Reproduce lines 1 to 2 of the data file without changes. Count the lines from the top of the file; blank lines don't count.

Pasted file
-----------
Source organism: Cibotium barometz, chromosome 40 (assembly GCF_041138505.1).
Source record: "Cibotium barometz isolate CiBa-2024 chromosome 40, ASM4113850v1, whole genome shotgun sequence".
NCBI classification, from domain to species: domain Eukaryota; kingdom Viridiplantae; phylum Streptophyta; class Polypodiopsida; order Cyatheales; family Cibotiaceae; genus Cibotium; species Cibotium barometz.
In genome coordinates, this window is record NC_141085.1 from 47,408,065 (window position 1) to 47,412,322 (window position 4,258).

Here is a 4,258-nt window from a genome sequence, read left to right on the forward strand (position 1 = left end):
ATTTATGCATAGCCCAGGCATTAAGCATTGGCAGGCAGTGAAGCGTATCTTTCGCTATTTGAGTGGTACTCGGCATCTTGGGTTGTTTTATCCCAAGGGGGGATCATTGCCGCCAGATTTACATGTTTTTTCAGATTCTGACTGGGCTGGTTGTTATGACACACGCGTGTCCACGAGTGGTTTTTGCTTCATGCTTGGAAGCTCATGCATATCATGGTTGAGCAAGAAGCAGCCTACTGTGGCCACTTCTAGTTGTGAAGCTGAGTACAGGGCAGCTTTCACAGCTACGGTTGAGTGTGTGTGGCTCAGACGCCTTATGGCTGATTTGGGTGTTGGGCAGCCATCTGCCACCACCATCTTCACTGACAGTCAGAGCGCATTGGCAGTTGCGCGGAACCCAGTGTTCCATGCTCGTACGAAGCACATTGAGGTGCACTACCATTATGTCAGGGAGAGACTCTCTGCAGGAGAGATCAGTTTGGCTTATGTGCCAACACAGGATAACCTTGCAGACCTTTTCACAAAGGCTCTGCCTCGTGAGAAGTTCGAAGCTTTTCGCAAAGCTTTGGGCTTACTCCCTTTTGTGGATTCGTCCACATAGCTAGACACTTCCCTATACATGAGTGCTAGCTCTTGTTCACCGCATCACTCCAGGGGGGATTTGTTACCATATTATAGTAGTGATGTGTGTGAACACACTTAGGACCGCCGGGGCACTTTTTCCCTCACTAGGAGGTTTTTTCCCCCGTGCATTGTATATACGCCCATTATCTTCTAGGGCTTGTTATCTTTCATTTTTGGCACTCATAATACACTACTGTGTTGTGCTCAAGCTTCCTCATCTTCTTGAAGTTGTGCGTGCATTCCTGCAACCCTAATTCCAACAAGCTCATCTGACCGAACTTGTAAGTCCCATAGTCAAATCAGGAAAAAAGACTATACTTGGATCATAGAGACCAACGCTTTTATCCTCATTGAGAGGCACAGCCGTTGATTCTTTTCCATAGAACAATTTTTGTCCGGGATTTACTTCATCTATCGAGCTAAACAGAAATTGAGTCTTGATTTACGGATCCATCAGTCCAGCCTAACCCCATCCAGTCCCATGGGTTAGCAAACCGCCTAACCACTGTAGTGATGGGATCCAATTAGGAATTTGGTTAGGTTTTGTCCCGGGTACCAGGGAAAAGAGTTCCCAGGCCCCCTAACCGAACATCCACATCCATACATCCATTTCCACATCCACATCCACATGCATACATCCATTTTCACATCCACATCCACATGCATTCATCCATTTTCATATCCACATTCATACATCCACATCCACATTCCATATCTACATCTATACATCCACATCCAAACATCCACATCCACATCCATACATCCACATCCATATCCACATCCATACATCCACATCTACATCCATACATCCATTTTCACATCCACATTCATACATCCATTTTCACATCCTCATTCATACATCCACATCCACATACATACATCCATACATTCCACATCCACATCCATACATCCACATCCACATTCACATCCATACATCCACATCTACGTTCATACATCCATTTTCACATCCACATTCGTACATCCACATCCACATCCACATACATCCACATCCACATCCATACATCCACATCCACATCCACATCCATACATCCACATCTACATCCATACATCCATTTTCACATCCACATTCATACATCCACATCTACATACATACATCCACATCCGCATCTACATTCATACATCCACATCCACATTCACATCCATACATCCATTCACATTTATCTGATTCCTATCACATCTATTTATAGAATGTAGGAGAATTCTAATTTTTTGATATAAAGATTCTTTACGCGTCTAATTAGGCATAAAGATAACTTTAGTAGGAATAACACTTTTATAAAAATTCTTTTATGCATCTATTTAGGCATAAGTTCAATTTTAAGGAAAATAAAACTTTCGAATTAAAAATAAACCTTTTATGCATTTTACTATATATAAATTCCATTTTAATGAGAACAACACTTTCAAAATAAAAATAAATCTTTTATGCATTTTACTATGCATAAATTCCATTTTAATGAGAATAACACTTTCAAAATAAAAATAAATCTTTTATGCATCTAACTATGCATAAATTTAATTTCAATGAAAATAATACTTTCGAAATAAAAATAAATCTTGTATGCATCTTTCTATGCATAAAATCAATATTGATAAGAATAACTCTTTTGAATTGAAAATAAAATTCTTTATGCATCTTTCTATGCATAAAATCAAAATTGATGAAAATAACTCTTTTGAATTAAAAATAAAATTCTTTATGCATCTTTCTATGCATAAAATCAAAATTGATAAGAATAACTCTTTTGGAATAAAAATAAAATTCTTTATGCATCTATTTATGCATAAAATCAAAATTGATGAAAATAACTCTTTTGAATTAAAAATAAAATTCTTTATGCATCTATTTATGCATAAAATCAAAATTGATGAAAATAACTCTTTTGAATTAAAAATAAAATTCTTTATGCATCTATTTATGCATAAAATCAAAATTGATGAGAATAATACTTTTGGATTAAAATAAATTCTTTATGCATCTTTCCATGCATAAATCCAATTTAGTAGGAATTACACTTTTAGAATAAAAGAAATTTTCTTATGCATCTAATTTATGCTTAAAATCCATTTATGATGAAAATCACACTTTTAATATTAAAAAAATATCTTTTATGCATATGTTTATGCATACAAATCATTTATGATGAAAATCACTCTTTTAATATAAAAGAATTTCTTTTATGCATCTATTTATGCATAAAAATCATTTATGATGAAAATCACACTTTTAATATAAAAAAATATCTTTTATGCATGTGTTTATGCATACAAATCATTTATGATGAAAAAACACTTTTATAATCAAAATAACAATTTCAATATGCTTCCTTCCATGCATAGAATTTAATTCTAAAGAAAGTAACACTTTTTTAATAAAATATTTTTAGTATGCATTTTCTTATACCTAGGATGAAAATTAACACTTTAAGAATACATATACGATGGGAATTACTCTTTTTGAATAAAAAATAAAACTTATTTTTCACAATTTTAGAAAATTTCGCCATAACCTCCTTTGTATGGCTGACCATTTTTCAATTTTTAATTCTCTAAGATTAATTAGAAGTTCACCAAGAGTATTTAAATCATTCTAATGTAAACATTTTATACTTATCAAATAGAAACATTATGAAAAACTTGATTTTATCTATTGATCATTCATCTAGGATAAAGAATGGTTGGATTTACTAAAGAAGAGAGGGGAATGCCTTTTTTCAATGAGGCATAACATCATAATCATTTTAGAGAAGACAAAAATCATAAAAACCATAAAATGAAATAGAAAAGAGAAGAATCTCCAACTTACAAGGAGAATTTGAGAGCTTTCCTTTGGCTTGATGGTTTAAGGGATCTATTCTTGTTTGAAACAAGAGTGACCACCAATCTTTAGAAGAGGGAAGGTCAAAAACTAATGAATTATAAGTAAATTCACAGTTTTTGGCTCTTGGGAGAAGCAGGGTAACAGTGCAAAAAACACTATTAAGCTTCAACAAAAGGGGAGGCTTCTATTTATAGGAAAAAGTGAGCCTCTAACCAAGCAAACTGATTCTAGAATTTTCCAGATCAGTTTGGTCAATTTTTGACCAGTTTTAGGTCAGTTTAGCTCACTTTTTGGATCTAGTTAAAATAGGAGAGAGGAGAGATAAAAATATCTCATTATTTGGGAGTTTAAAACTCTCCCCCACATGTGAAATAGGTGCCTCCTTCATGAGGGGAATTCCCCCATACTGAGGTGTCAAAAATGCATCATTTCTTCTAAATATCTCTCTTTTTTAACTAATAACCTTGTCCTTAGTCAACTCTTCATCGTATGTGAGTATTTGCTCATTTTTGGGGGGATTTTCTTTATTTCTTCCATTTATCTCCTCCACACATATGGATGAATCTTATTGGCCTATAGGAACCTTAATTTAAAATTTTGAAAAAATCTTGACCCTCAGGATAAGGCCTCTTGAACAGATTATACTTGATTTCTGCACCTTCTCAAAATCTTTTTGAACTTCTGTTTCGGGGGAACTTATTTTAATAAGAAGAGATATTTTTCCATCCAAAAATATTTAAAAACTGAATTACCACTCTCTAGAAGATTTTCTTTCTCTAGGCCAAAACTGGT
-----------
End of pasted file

Source organism: Cibotium barometz, chromosome 40 (assembly GCF_041138505.1).
Source record: "Cibotium barometz isolate CiBa-2024 chromosome 40, ASM4113850v1, whole genome shotgun sequence".